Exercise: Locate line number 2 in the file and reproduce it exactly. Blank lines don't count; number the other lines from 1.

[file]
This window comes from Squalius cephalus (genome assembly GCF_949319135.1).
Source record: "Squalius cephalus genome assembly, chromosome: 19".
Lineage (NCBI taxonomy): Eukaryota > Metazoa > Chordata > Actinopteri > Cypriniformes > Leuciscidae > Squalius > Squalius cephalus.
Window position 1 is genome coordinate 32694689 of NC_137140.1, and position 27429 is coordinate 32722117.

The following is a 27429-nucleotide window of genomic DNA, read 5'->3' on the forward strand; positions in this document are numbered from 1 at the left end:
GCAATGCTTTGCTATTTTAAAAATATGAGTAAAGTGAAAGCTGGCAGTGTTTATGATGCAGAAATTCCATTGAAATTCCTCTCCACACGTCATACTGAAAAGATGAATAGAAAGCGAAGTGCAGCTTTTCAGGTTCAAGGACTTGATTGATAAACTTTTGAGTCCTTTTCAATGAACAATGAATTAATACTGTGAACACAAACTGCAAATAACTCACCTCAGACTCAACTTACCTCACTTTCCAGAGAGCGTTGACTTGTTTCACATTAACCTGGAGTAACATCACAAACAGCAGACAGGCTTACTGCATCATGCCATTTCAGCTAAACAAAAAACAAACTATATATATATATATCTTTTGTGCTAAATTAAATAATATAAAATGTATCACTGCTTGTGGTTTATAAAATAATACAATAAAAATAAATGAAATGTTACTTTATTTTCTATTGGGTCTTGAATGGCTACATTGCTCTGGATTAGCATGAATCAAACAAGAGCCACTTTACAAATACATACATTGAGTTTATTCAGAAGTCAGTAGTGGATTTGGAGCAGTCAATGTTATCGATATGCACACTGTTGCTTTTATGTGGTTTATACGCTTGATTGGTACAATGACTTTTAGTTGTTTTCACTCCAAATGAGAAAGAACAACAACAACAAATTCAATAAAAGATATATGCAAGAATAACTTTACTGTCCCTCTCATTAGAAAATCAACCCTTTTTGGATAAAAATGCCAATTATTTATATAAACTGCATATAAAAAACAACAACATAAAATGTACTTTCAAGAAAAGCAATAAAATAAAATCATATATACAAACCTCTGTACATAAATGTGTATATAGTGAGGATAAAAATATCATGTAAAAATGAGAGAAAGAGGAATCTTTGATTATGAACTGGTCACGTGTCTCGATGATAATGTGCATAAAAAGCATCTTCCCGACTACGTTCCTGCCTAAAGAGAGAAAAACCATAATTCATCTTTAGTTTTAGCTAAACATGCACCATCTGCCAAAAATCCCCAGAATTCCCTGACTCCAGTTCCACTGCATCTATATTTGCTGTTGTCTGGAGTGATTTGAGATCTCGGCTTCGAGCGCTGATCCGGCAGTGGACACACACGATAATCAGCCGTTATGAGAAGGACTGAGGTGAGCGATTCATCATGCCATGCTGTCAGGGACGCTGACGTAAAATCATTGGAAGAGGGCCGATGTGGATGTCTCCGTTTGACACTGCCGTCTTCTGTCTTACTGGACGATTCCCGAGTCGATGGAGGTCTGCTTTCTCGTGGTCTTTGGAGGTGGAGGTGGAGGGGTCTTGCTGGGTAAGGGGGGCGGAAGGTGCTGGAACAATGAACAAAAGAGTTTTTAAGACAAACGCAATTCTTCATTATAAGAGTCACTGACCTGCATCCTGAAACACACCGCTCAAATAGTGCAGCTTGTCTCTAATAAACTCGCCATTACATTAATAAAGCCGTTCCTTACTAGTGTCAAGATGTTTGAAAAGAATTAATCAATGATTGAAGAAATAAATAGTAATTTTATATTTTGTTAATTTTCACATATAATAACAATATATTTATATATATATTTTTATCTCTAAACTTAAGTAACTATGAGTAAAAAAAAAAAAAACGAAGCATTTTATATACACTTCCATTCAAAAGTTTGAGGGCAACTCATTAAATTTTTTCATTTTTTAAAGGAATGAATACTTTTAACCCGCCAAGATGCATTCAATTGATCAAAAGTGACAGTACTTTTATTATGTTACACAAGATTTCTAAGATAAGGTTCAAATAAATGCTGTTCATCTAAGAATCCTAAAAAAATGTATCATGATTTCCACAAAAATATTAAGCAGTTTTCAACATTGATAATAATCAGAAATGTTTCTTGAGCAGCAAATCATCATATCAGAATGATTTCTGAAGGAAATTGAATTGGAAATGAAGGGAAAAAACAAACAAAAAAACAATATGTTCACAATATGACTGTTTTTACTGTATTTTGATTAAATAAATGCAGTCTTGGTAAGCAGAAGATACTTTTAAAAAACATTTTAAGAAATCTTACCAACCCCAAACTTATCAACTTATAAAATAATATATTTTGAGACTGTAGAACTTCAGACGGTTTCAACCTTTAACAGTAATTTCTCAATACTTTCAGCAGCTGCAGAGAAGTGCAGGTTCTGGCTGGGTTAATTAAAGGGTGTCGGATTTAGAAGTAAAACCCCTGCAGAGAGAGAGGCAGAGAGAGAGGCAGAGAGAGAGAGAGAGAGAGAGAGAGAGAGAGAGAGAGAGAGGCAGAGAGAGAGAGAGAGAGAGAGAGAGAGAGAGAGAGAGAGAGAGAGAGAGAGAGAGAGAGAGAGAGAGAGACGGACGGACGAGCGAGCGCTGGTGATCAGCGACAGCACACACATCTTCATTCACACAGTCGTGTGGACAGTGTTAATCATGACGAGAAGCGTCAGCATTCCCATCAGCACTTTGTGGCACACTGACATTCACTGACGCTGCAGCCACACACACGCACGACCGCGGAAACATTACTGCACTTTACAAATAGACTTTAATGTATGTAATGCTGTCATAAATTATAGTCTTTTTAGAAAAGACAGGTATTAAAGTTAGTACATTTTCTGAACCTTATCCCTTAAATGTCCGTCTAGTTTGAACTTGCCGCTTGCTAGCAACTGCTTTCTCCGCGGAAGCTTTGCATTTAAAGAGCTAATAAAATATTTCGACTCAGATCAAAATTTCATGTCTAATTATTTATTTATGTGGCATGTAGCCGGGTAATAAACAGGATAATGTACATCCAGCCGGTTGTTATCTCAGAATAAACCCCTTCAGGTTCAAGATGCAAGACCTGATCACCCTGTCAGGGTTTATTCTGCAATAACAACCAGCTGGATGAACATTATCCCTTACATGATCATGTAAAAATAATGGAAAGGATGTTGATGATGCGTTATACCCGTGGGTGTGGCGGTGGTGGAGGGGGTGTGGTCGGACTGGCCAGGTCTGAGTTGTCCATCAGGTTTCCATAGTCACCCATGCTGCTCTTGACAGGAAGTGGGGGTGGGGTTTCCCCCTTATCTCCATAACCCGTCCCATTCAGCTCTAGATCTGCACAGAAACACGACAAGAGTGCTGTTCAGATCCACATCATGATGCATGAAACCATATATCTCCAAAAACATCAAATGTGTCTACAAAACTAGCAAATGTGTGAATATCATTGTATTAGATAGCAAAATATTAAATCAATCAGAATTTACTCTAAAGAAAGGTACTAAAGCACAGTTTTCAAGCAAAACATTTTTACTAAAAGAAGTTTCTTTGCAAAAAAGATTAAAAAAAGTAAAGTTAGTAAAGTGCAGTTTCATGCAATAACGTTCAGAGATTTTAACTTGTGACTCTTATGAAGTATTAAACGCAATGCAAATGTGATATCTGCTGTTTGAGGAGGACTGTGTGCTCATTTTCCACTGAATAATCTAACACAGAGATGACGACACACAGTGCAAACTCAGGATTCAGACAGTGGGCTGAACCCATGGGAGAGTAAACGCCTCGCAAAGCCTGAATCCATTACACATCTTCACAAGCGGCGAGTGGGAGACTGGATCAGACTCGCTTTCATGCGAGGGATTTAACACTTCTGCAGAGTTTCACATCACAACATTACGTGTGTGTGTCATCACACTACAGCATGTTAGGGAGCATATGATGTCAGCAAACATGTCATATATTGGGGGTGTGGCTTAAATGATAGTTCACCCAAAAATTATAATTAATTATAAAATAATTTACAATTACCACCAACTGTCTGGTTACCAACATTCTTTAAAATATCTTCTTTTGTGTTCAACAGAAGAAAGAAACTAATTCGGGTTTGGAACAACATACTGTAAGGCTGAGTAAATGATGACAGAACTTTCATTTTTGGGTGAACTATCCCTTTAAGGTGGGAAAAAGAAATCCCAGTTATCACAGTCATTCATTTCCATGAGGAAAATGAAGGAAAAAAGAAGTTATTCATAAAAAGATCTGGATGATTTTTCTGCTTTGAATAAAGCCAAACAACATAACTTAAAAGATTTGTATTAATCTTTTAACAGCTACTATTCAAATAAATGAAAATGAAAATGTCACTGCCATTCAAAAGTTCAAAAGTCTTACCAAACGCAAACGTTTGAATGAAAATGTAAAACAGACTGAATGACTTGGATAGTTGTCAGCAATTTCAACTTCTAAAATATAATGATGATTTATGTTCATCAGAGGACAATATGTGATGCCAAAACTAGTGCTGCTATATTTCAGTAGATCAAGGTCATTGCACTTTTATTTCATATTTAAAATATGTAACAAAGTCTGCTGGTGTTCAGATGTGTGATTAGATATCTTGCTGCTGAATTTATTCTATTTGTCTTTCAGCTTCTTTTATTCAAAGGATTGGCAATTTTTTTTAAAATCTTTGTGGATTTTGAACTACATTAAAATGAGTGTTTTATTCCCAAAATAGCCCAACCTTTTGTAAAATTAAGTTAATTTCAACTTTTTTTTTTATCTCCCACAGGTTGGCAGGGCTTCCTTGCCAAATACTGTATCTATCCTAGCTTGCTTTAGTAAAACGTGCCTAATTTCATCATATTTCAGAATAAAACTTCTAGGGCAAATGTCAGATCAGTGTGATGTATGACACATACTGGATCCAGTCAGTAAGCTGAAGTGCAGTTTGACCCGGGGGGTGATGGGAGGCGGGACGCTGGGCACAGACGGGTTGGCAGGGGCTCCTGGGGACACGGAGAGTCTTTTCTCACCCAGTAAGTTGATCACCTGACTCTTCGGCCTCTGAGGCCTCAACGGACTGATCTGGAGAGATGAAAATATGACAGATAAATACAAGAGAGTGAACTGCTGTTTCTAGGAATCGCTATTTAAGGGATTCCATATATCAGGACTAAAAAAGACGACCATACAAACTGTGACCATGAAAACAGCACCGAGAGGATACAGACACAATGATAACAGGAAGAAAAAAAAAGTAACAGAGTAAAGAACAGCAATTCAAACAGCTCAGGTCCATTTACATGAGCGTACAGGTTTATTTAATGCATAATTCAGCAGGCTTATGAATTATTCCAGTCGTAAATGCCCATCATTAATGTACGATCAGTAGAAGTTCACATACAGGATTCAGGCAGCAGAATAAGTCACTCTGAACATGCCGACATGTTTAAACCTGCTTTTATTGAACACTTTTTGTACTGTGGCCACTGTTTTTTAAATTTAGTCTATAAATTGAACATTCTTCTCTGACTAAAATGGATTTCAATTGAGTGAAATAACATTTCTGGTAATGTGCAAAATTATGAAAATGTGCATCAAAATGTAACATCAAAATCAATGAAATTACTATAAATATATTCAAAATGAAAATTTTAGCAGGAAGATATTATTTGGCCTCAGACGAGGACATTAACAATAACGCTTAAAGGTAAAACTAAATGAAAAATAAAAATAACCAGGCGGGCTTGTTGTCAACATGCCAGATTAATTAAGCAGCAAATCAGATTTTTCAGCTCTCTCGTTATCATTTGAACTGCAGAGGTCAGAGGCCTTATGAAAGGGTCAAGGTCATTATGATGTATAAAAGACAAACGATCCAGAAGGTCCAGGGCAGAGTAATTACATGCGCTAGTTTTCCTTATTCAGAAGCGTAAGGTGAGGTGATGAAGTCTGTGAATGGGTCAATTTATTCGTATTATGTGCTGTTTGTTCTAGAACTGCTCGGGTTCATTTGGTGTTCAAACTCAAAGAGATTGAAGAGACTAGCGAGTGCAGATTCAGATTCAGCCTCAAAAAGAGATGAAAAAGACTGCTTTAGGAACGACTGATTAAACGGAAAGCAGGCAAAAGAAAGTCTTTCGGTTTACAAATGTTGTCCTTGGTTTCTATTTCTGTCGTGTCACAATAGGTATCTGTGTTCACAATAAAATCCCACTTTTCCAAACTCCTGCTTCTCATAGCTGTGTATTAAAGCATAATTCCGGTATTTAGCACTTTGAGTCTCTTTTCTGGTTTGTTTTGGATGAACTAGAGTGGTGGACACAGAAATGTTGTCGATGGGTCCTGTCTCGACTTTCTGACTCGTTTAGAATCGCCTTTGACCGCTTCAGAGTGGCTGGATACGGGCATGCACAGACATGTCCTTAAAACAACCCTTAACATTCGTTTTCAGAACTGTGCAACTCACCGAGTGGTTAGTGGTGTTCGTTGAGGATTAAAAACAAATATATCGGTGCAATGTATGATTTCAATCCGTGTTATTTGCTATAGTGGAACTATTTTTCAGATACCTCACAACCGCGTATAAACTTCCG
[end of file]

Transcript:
Source record: "Squalius cephalus genome assembly, chromosome: 19".